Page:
The Dow Jones Industrials (DJINDICES: ^DJI ) have hit new record highs on 50 separate occasions during 2013, and its gain of better than 25% ranks it among the best annual returns in recent decades. Yet the Dow could have had even better performance had it simply avoided one simple mistake: replacing Alcoa (NYSE: AA ) , Hewlett-Packard (NYSE: HPQ ) , and Bank of America (NYSE: BAC ) back in September.
The history of former Dow stocks
Even before the Dow had announced its planned replacement of B of A, HP, and Alcoa, many had already examined the question of how stocks that had recently gotten kicked out of the Dow had fared. In some cases, stocks had fallen so far before they exited the Dow that they had no realistic chance of ever recovering. Yet often, stocks that left the Dow because of poor performance found ways to bounce back and make up lost ground.
That's largely what has happened with two of the three stocks that left the Dow in September. For Hewlett-Packard, the long-range turnaround efforts that CEO Meg Whitman spearheaded have been slow to bear fruit, but shareholders have remained stubbornly on board. Even after posting strong gains in 2013 before getting the Dow boot, HP has climbed another 33% since. The tech giant is far from done with its transformation, with its most recent quarterly results still including sizable drops in revenue and net income. But favorable factors like climbing sales in its enterprise division point toward potential success in the long run, even though newly private rival Dell and other big-tech competitors will inevitably fight to hold HP back from making any further progress.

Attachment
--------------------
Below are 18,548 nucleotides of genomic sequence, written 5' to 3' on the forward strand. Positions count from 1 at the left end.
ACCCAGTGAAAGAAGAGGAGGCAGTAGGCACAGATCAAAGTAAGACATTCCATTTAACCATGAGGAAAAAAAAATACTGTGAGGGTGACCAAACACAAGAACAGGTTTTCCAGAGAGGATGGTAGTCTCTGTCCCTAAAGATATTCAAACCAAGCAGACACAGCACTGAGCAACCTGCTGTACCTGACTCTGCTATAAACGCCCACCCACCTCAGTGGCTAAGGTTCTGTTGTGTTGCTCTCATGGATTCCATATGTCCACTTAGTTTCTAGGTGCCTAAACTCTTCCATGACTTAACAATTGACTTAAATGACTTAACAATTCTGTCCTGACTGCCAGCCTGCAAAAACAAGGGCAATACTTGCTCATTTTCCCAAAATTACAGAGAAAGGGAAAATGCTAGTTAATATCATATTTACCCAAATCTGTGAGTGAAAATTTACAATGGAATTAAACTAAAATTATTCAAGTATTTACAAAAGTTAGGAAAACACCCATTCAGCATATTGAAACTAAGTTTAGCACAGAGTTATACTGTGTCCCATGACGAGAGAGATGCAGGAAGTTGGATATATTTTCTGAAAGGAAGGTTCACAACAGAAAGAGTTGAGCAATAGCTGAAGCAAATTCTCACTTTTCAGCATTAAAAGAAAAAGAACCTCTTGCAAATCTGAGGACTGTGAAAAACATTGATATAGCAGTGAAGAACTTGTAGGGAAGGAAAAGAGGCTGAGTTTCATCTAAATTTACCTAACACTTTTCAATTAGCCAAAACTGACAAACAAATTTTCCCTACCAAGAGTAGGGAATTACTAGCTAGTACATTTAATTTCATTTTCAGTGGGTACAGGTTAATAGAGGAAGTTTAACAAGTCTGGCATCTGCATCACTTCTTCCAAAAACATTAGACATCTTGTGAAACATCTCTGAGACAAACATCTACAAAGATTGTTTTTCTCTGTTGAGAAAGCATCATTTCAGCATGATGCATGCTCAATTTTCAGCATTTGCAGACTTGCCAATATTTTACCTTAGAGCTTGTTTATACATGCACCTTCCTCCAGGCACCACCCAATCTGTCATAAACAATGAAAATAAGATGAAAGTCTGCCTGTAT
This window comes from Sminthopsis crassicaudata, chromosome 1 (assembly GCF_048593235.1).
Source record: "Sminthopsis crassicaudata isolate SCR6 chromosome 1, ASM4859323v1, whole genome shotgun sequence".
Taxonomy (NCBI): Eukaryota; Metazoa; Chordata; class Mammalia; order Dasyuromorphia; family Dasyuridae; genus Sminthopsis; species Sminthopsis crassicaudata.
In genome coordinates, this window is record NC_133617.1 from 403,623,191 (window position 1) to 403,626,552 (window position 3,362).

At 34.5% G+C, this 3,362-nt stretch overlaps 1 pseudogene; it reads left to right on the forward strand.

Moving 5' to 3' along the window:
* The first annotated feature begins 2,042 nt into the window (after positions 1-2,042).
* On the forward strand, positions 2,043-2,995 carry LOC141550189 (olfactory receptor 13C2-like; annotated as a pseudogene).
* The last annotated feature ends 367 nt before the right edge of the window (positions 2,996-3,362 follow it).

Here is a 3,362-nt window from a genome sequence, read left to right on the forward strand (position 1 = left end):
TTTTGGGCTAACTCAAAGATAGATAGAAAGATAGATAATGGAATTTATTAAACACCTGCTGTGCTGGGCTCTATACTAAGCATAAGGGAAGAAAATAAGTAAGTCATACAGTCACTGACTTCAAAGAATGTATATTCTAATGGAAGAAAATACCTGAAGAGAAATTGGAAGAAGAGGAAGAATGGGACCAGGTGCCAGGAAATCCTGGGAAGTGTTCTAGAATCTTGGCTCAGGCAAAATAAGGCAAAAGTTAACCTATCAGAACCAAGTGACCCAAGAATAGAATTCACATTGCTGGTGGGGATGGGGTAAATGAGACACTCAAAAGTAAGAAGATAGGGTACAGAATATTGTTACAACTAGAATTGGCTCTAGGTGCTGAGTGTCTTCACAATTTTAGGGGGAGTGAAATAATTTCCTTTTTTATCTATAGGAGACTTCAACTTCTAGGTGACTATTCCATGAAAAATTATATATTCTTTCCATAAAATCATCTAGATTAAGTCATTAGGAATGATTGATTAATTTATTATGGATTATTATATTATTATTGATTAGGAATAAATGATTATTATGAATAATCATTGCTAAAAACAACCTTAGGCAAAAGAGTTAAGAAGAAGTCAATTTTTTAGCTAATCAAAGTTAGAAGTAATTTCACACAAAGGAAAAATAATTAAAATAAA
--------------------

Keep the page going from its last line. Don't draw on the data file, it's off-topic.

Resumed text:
Aluminum giant Alcoa has also dramatically outperformed the Dow, soaring 29% since late September. The aluminum industry still faces plenty of hurdles in making a full recovery, with supply gluts still putting pressure on prices and making profits hard to come by. But Alcoa's efforts to rein in supply by shutting down unprofitable production facilities have started to put a floor under aluminum prices. Moreover, a recent $110 million supply deal with Airbus is just a small example of the potential that the aluminum giant has in supplying the rapidly growing aerospace industry with critical lightweight components that help drive demand for the newest aircraft models from major producers.
Making it 3-for-3
Finally, Bank of America hasn't gained as much as its two former Dow peers, but its 8% rise still outpaces the Dow. The second-largest bank in the country by assets has had to pay tens of billions of dollars in lawsuit and regulatory settlements, but it's also focusing on improving its operational success. Initiatives to encourage more cross-selling across its banking, credit cards, mortgage loans, and wealth management businesses has resulted in more high-value referrals, encouraging greater customer retention. B of A still has further to climb before it can declare final victory over the financial crisis, with its dividend stubbornly unchanged at a penny per share. Still, Bank of America appears still to be on the path to recovery, and shareholders have rewarded the company handsomely in recent years.
Given the low share prices all three of these components had, even their outsized gains wouldn't have had a huge impact on the Dow's returns. But nevertheless, it's telling that all three managed to beat the Dow, once again showing that just because the Dow gets rid of stocks doesn't mean that they're doomed to failure.
Does the Dow have the right banking stocks?
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